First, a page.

New research provides evidence that wild flower campaign brings communities together across the UK

Research from Forest Research into wildflower campaign Grow Wild shows broad engagement.

Forest Research conducted semi-structured interviews and focus groups with 135 people at Grow Wild community projects and flagship sites.

Grow Wild has been supported with a £10.5 million grant from the Big Lottery Fund and has reached 3m people. Since 2014, 48 per cent of community projects funded by Grow Wild have been from the 30 per cent most deprived areas of the UK. In 2016, 18 per cent of funded projects were in the 10 per cen most deprived areas (according to post code analysis using the Indices of Multiple Deprivation).

Forest Research found that people in these most deprived areas got the most out of the programme, while Grow Wild’s seed kits are also having an especially significant impact there too. People who received a seed kit in more deprived areas were significantly more likely to say they learned about wild flowers and about their communities.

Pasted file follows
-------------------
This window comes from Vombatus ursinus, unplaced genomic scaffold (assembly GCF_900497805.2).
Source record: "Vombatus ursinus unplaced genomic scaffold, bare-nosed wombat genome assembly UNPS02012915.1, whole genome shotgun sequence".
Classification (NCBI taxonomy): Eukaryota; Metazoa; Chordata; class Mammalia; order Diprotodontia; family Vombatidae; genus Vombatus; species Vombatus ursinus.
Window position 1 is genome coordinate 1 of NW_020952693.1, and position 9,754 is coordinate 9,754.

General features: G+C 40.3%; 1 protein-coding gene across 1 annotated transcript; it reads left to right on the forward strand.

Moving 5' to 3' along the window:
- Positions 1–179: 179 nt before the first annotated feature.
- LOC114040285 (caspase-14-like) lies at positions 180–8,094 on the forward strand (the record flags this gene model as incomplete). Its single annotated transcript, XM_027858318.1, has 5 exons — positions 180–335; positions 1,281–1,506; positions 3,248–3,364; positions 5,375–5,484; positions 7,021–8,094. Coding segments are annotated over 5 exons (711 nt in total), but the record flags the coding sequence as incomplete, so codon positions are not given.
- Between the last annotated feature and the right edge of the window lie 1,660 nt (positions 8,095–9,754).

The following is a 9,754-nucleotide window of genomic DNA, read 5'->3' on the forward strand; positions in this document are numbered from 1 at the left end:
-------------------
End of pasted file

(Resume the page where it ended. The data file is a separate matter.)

Almost 20 per cent (250,000) of Grow Wild’s free seed kits went to groups aged 12 to 25.

Some 66,000 people also took part in the Forest Research’s online survey after receiving a free packet of seeds from Grow Wild, with 73 per cent saying they felt connected to something bigger and 82 per cent feeling a greater sense of responsibility for native wildlife.

As a result of receiving  the Grow Wild seed kits, 61 per cent spent time with their families, sowing seeds together and 22 per cent went on to do something more for their community, like setting up a project or an event.

Programme manager Philip Turvil said: "We’re delighted to see that our wild flower campaign is making a real, quantifiable difference to communities in the UK. More people are enjoying nature and appreciating the value of improving the wildlife where they live."

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